Each week, we’ll ask our stable of scribes to weigh in on the three most important NBA topics of the day — and then give you a chance to step on the scale, too, in the comments below.
Who are the best sideline tacticians in the playoffs?
Steve Aschburner: Let’s do this countdown style, for some semblance of suspense. My No. 3 is Chicago’s Tom Thibodeau because he’s the league’s consensus defensive genius and defense looms larger at playoff time. The adjustments against Brooklyn’s Big 3 Monday produced 2013′s first road playoff victory. At No. 2, I’ve got Miami’s Erik Spoelstra because, even with a star-studded lineup, no one works harder. The refinements in the Heat’s offense around LeBron James and Dwyane Wade are impressive. And my No. 1, based on which coach I’d want working my sideline for one game or one series, remains San Antonio’s Gregg Popovich. You’d think he had Manute Bol arms for the number of tricks he always has up his sleeves. Game plans, late in games, out of timeouts, there’s no one consistently better.
Fran Blinebury: Gregg Popovich. Watch the Spurs coming out any timeout. Pop excels at drawing up plays in the huddle that just plain work. And he’s transformed the core of a plodding, pound-it-inside power team into an up-tempo, highly efficient offense. Doc Rivers. He kept the Celtics thriving over the last two months of the season without a point guard, using all of his positions to start and run the offense at times. Lionel Hollins. The bite in that Grizzlies defense comes from the boss. And he knows what he wants in games. Down 91-89 with 21.6 seconds left in Game 2, he drew up play that got Marc Gasol wide open at the rim for a dunk.
Jeff Caplan: Bulls coach Tom Thibodeau just keeps coming up with more reasons to tab him No. 1. Just look at Game 2. He wanted to play Joakim Noah between 20-25 minutes and Thibodeau got absolutely everything he could out of Noah in 25:29. And adjustments with Kirk Hinrich and Jimmy Butler limited Deron Williams to 1-for-9 shooting and eight points in 38 minutes. The Godfather of the group remains Gregg Popovich. Look, this guy only changed the entire identity of the Spurs to keep up with the rest of the league as his Big Three got older. And finally, give me Erik Spoelstra. He’s managed to find the proper role for every player on the roster, and that includes the great LeBron James, whose position-less game has greatly expanded and flourished under Spo. Plus, look at all the games Miami won down the stretch when one, two or all three of the Big Three didn’t play. That’s coaching.
Scott Howard-Cooper: Gregg Popovich, George Karl, Tom Thibodeau. As if there was any doubt about the greatness of Pop, the move to the up-tempo game the last couple seasons shows he can make different systems work with the same roster core. It is impossible to overstate the difficulty of crossing that bridge.
John Schuhmann: No. 1: Gregg Popovich. You have to love the way that he’s opened up the Spurs’ offense over the last few years, how they’ve evolved from a post-up team to a pick-and-roll team, how he was one of the first coaches to embrace the corner three, and how he always seems to have something up his sleeve in late-game timeouts. Oh yeah, San Antonio ranked in the top three defensively in his first 11 full seasons on the bench and, after some adjustments to its approach, got back there this season. No. 2: Tom Thibodeau. He’s the architect of a couple of the best defensive teams of all-time, has basically changed the way most of the league defends now, and has managed to make this team with limited talent a group that no one wants to face in the postseason. No. 3: Erik Spoelstra. He’s made the most of the talent he’s been given by formulating an offense that spaces the floor and makes you pay for whatever defensive decision you happen to make and by formulating a defensive system that attacks the ball and utilizes his rosters’ length and athleticism.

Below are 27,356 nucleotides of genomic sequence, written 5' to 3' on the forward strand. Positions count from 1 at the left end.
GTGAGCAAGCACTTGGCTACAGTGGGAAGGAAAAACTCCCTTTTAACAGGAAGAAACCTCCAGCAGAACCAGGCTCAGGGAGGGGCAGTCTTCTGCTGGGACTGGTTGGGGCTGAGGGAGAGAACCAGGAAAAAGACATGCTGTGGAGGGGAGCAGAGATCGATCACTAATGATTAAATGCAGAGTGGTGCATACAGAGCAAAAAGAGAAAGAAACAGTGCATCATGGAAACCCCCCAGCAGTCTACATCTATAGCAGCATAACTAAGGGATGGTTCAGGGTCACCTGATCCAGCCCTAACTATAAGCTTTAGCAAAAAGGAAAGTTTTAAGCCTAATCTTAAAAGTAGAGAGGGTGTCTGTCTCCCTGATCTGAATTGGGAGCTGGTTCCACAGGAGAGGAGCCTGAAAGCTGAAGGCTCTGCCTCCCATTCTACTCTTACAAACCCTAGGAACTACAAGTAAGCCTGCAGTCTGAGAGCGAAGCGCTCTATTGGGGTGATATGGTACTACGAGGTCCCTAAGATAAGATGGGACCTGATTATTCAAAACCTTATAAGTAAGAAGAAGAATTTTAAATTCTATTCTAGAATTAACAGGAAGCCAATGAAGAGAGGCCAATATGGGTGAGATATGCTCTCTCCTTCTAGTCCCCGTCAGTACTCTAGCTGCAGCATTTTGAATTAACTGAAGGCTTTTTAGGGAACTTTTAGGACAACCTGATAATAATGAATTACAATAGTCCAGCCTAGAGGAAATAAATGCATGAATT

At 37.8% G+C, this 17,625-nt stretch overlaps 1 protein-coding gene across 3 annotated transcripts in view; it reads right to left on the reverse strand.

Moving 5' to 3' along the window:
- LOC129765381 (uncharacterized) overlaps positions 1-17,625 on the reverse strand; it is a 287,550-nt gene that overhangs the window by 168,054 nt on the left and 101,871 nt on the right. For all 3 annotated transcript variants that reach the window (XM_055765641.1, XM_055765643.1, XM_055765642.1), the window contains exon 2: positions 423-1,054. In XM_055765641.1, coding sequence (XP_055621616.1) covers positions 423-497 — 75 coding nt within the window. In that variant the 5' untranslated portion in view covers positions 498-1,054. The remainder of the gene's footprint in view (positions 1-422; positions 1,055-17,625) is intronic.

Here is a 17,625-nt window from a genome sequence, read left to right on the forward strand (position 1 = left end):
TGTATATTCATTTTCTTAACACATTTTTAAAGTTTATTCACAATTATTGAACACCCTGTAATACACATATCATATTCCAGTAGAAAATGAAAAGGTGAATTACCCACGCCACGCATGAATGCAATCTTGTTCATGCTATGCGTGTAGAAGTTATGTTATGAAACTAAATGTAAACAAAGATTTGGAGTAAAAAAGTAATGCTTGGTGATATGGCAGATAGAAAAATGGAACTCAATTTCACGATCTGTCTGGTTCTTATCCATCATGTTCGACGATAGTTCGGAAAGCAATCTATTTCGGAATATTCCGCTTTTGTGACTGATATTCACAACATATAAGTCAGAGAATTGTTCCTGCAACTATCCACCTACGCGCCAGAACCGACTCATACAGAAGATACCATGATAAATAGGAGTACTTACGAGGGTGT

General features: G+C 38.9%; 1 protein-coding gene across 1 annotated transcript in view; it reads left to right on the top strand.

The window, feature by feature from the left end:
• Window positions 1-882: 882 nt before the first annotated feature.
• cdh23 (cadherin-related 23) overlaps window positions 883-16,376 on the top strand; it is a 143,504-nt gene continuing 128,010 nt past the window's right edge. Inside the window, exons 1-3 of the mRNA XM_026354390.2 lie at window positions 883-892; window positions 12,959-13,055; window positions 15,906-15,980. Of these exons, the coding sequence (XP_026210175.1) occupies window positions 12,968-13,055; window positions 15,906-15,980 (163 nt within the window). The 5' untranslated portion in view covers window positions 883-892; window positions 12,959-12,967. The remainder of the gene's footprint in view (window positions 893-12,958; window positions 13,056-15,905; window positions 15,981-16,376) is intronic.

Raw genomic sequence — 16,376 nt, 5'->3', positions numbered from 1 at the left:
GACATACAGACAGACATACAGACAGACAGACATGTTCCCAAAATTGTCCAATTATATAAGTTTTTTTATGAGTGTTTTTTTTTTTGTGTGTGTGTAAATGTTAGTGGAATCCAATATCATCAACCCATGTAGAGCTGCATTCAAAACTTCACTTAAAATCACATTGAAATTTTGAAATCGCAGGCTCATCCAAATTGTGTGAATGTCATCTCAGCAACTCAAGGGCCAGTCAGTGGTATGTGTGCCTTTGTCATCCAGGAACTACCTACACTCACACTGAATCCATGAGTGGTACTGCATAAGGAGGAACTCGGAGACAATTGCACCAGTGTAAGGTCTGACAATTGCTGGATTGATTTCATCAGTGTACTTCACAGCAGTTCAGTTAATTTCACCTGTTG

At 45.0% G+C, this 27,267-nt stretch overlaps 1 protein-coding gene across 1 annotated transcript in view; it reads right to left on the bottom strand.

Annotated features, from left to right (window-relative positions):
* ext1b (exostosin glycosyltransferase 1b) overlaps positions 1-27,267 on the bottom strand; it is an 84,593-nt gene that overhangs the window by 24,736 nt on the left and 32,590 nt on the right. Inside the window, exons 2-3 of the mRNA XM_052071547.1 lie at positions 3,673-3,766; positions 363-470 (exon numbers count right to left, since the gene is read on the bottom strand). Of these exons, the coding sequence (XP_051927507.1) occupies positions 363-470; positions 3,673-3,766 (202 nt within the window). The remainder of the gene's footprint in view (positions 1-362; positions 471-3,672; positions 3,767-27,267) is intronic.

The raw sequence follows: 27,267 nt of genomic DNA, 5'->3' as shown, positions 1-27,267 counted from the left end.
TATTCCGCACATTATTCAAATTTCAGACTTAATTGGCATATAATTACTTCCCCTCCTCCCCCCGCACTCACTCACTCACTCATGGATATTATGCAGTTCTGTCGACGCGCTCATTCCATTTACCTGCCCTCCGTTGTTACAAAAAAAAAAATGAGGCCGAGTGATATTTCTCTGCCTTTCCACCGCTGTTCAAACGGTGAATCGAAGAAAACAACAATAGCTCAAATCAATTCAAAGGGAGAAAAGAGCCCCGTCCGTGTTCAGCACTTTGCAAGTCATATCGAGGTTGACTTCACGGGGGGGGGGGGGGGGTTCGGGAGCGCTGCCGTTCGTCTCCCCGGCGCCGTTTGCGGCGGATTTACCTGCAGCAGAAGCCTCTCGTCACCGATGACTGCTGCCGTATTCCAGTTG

Sekou Smith: From a purely tactical standpoint, it’s hard to go against the coaching holy trinity of Gregg Popovich, Doc Rivers and Tom Thibodeau, three of the best coaches in the game in every facet of the job. But picking just three squeezes out the guy who has become what I would consider the ultimate tactician, and that’s Miami Heat coach Erik Spoelstra. Being a great tactician is not just about in-game moves. It’s about preparation for all things that could be encountered against a particular opponent. Pop showed in Game 1 against the Lakers that he’s going to search throughout his roster for the right mismatch (Matt Bonner) and exploit it every time. Doc has his work cut out for him heading into Game 3 of that series and is sure to come up with the right moves. Thibs showed us in Game 2 that he can always get his team to rebound from adversity, as the Brooklyn Nets found out. Spoelstra’s use of Chris “Birdman” Andersen as his team’s instant energy booster remains one of the most surprising tactical moves any coach has made this season. So I’m going with all four of these guys instead of just three.
Lang Whitaker: I think it starts with Pop. His system is so versatile and applicable to so many different situations, and he’s able to swap in and out different pieces with remarkably similar results. I also always enjoy watching Tom Thibdoeau do work. He’s got a roster of guys that had trouble finding work elsewhere (Nate Robinson, anyone?), but he has them defending and covering for each other’s weaknesses. And I have been continually impressed with Mike Woodson this season, especially on the offensive end. Having watched him in Atlanta forever, it seems like a completely different person in NYC, as the Knicks use a motion offense and share the ball. That triple screen they run Kidd off of is the stuff of a kid doodling in class.